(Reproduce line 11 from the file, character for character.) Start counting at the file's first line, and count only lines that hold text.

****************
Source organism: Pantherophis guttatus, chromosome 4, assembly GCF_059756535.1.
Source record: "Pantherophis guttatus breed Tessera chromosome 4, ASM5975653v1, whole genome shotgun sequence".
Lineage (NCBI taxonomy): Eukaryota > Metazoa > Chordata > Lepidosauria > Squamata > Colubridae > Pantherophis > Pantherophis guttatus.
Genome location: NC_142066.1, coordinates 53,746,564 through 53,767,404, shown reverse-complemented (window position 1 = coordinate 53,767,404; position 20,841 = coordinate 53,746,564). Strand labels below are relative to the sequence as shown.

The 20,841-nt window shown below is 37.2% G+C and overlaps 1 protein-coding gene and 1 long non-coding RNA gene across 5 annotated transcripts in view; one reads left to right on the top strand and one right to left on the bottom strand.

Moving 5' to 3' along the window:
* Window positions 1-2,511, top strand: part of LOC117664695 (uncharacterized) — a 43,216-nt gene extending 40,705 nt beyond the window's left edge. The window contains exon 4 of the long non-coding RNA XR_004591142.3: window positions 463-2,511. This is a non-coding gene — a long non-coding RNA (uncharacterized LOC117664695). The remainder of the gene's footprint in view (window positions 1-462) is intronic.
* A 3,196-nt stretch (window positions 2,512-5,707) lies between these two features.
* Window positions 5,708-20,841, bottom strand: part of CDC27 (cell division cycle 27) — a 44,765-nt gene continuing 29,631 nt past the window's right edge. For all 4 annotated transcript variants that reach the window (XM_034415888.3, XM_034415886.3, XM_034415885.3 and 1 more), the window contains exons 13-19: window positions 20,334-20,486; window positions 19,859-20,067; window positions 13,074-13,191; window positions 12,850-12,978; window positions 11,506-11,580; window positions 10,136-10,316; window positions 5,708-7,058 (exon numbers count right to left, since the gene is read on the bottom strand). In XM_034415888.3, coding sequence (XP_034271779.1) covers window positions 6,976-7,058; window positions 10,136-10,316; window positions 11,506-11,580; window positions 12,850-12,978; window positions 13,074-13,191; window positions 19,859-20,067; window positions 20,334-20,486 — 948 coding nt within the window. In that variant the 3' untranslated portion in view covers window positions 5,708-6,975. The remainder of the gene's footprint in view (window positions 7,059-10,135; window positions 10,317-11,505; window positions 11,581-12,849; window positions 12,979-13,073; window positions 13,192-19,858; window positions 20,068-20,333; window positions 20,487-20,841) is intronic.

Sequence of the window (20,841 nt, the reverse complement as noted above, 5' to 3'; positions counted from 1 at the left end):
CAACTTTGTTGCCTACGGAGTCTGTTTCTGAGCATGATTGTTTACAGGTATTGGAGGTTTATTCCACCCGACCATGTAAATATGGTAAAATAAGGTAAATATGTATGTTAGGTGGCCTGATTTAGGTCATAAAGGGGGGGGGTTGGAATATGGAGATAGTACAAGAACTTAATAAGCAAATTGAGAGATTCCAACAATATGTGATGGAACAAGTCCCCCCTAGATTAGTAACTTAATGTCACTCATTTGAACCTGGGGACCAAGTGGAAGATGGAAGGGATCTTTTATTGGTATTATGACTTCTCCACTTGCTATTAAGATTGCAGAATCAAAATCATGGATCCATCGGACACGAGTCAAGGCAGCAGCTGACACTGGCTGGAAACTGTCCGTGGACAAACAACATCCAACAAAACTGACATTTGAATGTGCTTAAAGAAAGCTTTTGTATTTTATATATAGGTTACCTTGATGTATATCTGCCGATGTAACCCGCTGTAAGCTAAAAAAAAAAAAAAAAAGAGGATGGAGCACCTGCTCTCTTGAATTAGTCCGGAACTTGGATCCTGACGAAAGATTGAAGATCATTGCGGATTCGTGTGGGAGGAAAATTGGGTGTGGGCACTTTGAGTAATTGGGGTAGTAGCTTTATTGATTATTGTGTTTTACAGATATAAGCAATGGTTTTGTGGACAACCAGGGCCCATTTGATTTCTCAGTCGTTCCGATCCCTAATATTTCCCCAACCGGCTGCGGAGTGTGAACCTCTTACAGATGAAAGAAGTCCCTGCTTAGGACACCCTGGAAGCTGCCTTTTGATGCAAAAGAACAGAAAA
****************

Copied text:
CAACTTTGTTGCCTACGGAGTCTGTTTCTGAGCATGATTGTTTACAGGTATTGGAGGTTTATTCCACCCGACCATGTAAATATGGTAAAATAAGGTAAATATGTATGTTAGGTGGCCTGATTTAGGTCATAAAGGGGGGGGGTTGGAATATGGAGATAGTACAAGAACTTAATAAGCAAATTGAGAGATTCCAACAATATGTGATGGAACAAGTCCCCCCTAGATTAGTAACTTAATGTCACTCATTTGAACCTGGGGACCAAGTGGAAGATGGAAGGGATCTTTTATTGGTATTATGACTTCTCCACTTGCTATTAAGATTGCAGAATCAAAATCATGGATCCATCGGACACGAGTCAAGGCAGCAGCTGACACTGGCTGGAAACTGTCCGTGGACAAACAACATCCAACAAAACTGACATTTGAATGTGCTTAAAGAAAGCTTTTGTATTTTATATATAGGTTACCTTGATGTATATCTGCCGATGTAACCCGCTGTAAGCTAAAAAAAAAAAAAAAAAGAGGATGGAGCACCTGCTCTCTTGAATTAGTCCGGAACTTGGATCCTGACGAAAGATTGAAGATCATTGCGGATTCGTGTGGGAGGAAAATTGGGTGTGGGCACTTTGAGTAATTGGGGTAGTAGCTTTATTGATTATTGTGTTTTACAGATATAAGCAATGGTTTTGTGGACAACCAGGGCCCATTTGATTTCTCAGTCGTTCCGATCCCTAATATTTCCCCAACCGGCTGCGGAGTGTGAACCTCTTACAGATGAAAGAAGTCCCTGCTTAGGACACCCTGGAAGCTGCCTTTTGATGCAAAAGAACAGAAAA